Shadi: There is a standing comment from Liam to give them first names.

<shadi> zakim who is making noise?

Shawn: Since it is internatinal, we err on the side of formality.

<dboudreau> Personnas with first names is what MArk Pilgrim had used in "dive into accessibility" back in 2002

Jennifer: Wednesday deadline?

Shawn: Or let me know if you need more time.
... reminder to update availability for upcoming conferences. Anything else for this topic? Does the timing work?

Denis: My only concern is not to bring up issues that have already been discussed.

Shawn: If you put it as editor's discretion, we can point to how we made the decision. But if you feel strongly, we may rethink it.

Denis: The different personas were meant to show all relevant disability?

Shadi: No it is not meant to be exhaustive, just to provide a perspective of people in different circumstances, demographic groups. Tried to be concise and well-blalanced but is far from representative.
... and we put a disclaimer about that on the page.

Shawn: any other questions?

Jennifer: Why are the survey answers coming to the editor's list?

Shawn: We set it up to forward to that list.
... just for this survey.

<shawn> other documents here: http://www.w3.org/WAI/users/Overview.html

Denis: We are talking about people with disabilities but what about other issues that make it difficult for people to use the web? broader audience that includes mobile, low bandwidth, etc?

Shawn: We have that elsewhere - Biz Case, Designing for Inclusion, others.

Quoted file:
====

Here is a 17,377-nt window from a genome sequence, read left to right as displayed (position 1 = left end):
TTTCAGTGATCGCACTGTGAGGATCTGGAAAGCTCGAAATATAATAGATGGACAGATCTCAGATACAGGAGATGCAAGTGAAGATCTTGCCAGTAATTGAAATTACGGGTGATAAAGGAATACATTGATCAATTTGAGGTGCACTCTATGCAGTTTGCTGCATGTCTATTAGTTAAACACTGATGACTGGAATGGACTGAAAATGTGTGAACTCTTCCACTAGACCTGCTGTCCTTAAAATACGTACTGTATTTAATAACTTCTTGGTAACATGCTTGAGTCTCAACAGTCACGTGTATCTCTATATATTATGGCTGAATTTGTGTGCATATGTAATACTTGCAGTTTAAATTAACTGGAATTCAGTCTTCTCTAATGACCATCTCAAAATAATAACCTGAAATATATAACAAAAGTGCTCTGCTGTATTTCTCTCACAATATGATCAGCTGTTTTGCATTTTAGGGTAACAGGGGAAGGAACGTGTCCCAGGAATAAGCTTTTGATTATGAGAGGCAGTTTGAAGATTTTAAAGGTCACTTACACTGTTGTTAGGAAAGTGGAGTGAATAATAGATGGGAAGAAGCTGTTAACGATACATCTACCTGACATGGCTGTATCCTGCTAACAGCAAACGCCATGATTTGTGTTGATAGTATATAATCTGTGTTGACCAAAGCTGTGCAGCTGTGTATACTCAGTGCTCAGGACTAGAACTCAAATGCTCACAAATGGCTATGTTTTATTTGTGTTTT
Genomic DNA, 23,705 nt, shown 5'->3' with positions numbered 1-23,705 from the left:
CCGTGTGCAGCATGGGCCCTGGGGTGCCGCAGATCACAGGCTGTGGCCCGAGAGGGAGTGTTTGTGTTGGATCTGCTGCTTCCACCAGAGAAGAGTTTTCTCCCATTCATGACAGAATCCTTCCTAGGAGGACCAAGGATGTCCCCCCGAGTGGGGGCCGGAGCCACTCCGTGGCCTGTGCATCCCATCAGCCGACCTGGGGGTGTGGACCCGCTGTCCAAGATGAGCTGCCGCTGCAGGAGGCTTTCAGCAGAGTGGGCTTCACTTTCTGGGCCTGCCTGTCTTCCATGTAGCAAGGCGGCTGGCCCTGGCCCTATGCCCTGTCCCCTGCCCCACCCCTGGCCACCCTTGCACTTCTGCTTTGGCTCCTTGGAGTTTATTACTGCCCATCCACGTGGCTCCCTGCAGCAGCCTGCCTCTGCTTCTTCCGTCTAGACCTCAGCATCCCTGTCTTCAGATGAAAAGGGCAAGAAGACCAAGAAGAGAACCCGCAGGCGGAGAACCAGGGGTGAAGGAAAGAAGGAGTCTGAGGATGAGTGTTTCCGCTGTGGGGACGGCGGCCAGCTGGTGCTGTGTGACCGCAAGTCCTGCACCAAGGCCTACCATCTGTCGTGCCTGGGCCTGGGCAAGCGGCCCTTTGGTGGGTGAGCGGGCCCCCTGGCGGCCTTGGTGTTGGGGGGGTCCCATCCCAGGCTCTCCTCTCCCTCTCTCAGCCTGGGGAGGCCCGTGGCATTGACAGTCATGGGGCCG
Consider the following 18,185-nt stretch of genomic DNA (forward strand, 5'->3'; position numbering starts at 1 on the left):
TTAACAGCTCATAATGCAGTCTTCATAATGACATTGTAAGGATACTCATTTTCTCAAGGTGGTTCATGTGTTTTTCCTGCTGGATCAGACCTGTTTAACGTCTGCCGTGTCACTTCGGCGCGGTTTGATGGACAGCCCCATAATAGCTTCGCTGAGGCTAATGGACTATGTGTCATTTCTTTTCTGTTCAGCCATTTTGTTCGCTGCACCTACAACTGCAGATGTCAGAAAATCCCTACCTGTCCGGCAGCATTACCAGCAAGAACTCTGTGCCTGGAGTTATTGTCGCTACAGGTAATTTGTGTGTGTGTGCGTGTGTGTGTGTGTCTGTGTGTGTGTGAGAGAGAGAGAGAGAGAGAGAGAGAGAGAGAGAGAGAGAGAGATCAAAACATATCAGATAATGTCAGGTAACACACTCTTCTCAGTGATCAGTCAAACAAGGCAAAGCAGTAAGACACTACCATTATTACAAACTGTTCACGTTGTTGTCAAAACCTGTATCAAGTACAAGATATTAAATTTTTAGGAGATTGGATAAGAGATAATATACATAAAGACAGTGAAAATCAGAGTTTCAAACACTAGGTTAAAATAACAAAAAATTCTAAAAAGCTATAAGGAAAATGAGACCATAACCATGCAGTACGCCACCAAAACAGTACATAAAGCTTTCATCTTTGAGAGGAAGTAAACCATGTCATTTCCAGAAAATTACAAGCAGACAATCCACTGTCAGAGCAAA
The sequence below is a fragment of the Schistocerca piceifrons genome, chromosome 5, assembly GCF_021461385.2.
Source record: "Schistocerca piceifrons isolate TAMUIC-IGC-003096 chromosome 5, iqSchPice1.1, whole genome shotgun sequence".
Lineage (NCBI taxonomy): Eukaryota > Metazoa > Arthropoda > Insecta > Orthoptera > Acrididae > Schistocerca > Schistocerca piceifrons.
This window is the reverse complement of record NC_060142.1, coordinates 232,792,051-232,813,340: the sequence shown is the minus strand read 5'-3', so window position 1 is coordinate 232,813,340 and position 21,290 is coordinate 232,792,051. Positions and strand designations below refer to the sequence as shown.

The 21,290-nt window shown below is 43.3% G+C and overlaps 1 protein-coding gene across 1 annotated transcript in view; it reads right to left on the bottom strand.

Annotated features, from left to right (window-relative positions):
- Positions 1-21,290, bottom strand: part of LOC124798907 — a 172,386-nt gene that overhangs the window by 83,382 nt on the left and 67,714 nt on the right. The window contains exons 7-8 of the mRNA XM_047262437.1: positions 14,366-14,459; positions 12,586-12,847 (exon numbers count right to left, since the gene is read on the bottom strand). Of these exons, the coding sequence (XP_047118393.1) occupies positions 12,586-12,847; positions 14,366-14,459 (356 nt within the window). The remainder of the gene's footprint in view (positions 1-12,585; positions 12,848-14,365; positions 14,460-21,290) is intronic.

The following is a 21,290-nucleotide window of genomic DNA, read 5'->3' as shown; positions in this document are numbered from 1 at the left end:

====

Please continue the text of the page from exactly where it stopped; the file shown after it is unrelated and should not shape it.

... agend points to draft version with old navigation, may be some confusion. With new navigation, more use cases are clear.

Denis: One is an older man? Is his difficulty becasue he is older or becasue he also has a disability> If only age, opened other scenarios.
... aging seems a slightly different topic and blurs the limit.

Shadi: William would certainly say that it is not age alone that create barriers but that age tends to be accompanied by acquired disabilities. Usability aspects come into play as well because older users may not have as much experience. There are additional resources, including literature review related to aging and web use. But this is meant to show disability regardless of relation to aging.
... they are hetergenous groups with overlaps in certain areas.

<dboudreau> q

Helle: We wanted to show the diversity of users with disabilities and since we started more than 8 years ago, the mobile web was not as widely used, so the main target was to show diversity.